Says a long-time staffer in HHS' Children's Bureau, who asked not to be identified: "We're fairly paralyzed not knowing when it will all get ironed out. But the government keeps functioning. People here don’t seem to be acting much different. They're all getting paid even though there was a 25 percent cut in salary and expense money. The administration is making the payroll by not hiring anyone, not allowing travel and not buying new equipment. We may be able to last out the fiscal year this way though there's talk of imposing one-day-a-week furloughs to scrape by."'

Children and youth advocates appear to have won one major comeback victory —junking of a proposed Child Protection Block Grant that would have repealed the federal child abuse and family preservation and support programs but left foster care maintenance an open-ended entitlement. The block grant was in a compromise welfare reform bill passed by Congress earlier this year and vetoed by Clinton.

Tom Birch of the National Coalition on Child Abuse warns, however, "As long as welfare reform is still on the table, Republicans can still revive the block grant." A semblance of the proposal remains in the governors’ plan; it would keep foster care maintenance as an entitlement but allow states to use some of the money for child abuse and neglect prevention.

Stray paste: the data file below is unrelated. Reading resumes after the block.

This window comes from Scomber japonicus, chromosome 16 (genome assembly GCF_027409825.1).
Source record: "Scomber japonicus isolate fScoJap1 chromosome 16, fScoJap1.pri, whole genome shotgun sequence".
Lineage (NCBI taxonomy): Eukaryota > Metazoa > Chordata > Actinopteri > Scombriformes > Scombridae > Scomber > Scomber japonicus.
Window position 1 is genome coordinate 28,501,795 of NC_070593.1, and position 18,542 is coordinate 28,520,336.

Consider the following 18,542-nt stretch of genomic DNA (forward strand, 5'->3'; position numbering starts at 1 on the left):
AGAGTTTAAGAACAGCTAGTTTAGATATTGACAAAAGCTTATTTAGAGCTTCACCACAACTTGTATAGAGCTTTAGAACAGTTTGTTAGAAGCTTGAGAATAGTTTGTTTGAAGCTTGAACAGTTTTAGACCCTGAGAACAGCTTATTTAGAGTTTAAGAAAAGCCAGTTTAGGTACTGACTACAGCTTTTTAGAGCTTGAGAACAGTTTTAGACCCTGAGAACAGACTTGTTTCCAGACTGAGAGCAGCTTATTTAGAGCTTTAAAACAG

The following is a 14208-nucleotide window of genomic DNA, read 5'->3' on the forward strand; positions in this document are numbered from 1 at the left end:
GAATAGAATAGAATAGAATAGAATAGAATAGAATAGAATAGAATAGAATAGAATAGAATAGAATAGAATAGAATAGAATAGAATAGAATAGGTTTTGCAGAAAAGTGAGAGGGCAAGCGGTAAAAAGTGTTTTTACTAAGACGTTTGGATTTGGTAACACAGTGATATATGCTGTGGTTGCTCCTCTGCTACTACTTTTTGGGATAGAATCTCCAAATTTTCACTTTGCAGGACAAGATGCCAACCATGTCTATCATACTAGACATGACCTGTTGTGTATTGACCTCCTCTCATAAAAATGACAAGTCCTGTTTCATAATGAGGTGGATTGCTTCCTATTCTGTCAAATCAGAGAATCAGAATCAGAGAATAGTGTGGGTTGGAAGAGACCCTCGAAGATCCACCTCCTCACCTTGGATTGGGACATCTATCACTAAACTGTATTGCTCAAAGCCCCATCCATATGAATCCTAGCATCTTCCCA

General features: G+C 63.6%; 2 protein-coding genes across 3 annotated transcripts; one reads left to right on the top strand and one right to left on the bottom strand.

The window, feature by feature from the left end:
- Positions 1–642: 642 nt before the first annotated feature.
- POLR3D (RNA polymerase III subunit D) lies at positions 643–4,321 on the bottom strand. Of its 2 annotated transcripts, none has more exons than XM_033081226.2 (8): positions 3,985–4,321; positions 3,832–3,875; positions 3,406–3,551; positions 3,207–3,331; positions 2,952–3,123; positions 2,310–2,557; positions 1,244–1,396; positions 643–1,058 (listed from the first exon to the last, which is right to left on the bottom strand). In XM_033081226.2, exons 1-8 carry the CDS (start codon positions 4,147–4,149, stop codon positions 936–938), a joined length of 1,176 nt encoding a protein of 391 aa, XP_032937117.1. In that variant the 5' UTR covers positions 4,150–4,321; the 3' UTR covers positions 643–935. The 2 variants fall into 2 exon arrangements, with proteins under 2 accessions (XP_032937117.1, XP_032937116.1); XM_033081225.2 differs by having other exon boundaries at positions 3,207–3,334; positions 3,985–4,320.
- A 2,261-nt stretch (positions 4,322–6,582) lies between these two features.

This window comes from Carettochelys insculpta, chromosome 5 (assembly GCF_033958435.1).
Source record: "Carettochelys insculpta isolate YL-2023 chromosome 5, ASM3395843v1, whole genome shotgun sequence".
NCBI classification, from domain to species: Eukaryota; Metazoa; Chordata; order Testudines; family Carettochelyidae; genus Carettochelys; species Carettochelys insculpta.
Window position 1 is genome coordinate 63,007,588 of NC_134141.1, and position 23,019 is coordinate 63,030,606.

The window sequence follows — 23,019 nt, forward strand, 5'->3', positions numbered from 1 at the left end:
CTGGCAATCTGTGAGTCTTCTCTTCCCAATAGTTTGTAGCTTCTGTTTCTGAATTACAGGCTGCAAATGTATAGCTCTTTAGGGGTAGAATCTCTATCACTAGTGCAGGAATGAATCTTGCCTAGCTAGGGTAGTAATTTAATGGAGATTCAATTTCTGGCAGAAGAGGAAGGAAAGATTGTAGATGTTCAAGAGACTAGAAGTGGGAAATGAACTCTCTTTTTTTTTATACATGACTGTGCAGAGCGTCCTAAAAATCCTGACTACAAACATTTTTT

Civil rights groups object, pointing out child welfare agencies in 22 states are now under court supervision because they have failed to adequately care for abused and neglected youngsters.

Ira M. Schwartz, dean of the University of Pennsylvania School of Social Work and head of the federal Office of Juvenile Justice and Delinquency Prevention in the Carter Administration, predicts advocates "will lose the battle — child welfare will become part of the block grant program and there's no reason why the juvenile justice program shouldn't be, too." He adds: